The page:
Rebuilt in 1972, shortly afterwards it became home to PSG, the French national side and, briefly, a revived Racing Club. Only PSG remain, though the Parc did host five games for the 1998 World Cup finals when the Stade de France replaced it as the national stadium. With a capacity of 49,000, the Parc has enjoyed considerable improvement since the recent investment in PSG.


The stadium is divided into a lower red section and upper blue. The hardest home fans, the Kop, occupy the lower Boulogne end nearest Porte de St-Cloud métro. Opposite, the Auteuil end is also PSG. The best seats are found in the Présidentielle Francis Borelli nearest to rue du Commandant Guilbaud.

For domestic fixtures, away fans occupy the corner between Auteuil and the Présidentielle, accessed from rue Claude Ferrère. Neutrals may be best placed in the Tribune Paris along the eastern sideline nearest the métro.



For the Parc des Princes, the classic PSG bar has always been Aux Trois Obus (120 rue Michel-Ange), right by Porte de St-Cloud métro station. Although now gentrified in retro orange and brown, with arty images of sporting action, this classic Parisian café still features its signature back mirror of the Parc des Princes.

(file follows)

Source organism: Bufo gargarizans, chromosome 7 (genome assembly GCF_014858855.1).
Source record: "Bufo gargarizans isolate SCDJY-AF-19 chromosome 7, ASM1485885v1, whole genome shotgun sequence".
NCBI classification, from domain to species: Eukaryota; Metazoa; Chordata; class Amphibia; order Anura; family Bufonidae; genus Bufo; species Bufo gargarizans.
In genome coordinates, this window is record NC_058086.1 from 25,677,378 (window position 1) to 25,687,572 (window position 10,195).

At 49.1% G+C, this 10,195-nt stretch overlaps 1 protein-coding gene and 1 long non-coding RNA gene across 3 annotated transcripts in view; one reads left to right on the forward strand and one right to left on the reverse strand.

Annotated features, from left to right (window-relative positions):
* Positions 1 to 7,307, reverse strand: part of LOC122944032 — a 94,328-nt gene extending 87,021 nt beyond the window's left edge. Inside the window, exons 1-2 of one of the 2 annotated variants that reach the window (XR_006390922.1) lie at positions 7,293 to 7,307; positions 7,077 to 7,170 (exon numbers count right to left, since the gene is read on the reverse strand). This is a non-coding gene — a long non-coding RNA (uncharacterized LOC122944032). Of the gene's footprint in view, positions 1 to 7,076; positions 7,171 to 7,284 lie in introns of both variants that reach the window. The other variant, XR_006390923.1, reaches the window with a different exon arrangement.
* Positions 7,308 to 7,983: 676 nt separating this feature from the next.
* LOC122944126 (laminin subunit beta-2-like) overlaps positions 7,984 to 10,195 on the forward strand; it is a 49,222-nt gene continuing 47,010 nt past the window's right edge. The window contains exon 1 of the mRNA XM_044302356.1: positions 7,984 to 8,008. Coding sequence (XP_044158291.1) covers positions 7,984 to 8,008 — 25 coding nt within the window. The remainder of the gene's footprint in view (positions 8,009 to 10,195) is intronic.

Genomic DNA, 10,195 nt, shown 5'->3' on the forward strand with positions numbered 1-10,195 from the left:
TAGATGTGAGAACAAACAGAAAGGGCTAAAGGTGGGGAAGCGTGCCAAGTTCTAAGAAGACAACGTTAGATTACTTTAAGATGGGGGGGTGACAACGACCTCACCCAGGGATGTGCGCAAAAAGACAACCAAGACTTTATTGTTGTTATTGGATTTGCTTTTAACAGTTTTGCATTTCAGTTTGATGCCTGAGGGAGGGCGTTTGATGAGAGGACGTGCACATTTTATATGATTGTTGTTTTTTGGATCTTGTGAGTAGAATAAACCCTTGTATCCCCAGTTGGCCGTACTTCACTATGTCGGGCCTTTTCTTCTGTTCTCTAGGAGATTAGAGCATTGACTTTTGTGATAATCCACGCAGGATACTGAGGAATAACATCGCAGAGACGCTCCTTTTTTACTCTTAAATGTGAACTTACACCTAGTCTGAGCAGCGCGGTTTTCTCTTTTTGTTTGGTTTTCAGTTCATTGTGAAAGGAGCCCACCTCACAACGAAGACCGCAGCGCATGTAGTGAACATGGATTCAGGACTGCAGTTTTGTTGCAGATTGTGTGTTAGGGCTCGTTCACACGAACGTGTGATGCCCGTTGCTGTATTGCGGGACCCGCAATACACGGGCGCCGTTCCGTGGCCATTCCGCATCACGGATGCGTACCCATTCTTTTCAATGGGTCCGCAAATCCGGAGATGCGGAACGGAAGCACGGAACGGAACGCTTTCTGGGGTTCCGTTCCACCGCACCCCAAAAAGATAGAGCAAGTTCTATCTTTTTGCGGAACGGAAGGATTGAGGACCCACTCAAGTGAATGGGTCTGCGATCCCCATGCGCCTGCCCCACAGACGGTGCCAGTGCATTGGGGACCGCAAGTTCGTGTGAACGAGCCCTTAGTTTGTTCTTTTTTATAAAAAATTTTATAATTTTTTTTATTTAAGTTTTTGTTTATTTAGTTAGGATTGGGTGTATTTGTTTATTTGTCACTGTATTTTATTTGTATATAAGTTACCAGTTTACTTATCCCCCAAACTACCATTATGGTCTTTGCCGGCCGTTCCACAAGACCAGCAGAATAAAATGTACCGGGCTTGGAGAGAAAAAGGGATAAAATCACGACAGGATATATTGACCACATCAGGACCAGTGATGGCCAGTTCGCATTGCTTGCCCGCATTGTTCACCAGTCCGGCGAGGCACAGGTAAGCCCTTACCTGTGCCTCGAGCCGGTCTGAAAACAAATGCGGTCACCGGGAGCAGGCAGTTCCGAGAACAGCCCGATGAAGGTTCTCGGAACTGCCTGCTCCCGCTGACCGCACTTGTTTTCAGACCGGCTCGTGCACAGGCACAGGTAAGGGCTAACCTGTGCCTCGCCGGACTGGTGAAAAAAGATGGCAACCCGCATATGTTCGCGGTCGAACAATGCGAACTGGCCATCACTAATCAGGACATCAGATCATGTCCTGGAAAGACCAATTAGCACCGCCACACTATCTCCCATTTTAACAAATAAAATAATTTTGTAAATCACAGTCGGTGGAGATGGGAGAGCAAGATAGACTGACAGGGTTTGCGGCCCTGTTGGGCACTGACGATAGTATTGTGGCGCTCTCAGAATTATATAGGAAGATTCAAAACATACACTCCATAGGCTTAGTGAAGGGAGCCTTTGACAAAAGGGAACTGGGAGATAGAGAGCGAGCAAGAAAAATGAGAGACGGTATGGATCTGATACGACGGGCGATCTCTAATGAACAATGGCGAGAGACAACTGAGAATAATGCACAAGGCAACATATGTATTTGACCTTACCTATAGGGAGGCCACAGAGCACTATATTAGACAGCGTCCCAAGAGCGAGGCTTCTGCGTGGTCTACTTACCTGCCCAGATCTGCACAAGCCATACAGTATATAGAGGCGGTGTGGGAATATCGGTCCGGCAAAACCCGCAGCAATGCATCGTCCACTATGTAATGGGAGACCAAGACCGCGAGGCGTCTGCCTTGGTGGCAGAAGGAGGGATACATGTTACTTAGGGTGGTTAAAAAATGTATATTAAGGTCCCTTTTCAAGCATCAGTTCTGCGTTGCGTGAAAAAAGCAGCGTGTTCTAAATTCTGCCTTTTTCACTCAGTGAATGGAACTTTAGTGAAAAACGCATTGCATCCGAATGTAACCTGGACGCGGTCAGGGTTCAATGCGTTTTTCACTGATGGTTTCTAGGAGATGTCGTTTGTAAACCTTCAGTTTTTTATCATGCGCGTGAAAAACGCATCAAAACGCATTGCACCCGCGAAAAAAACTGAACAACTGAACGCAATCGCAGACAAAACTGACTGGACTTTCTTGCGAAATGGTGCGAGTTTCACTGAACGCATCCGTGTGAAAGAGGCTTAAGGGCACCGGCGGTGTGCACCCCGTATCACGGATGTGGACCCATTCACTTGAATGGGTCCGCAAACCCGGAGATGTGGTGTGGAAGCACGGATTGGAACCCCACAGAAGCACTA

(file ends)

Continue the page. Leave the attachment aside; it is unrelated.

Right by the Parc des Princes, Les Deux Stades (41 ave du Général Serrail) is a timeless table-football bar, perennially the best choice for a pre-match drink.

Around Paris, there is a bar on every corner. Locals still flock to Oberkampf and Bastille while tourists swarm around St Michel. There, happy hour at 4pm on rue de la Huchette sees a frenzy of activity, bar staff trying to tempt in punters with promises of cheap (€5!) pints. Venues include Bull’s Brothers, Ze Bar and Georges Café.


Friendlier establishments include the sport-centric expat chain of Frogpubs, with five branches in town. These are smart operations with own-brewed beer and a textopint service to buy someone a drink by your mobile phone. Another chain is O’Sullivans, which also specialises in post-work drinks, pub grub and TV sports. Half-a-dozen branches are placed in prominent spots around the city. Irish-themed Corcoran’s has seven operations around Paris.


On the Left Bank, The Long Hop on rue Frédéric Sauton is a long-term favourite, a steep stroll away from the Bombardier. On the same side of the Seine, The Mazet (61-63 rue St-André-des-Arts) can be great on its night.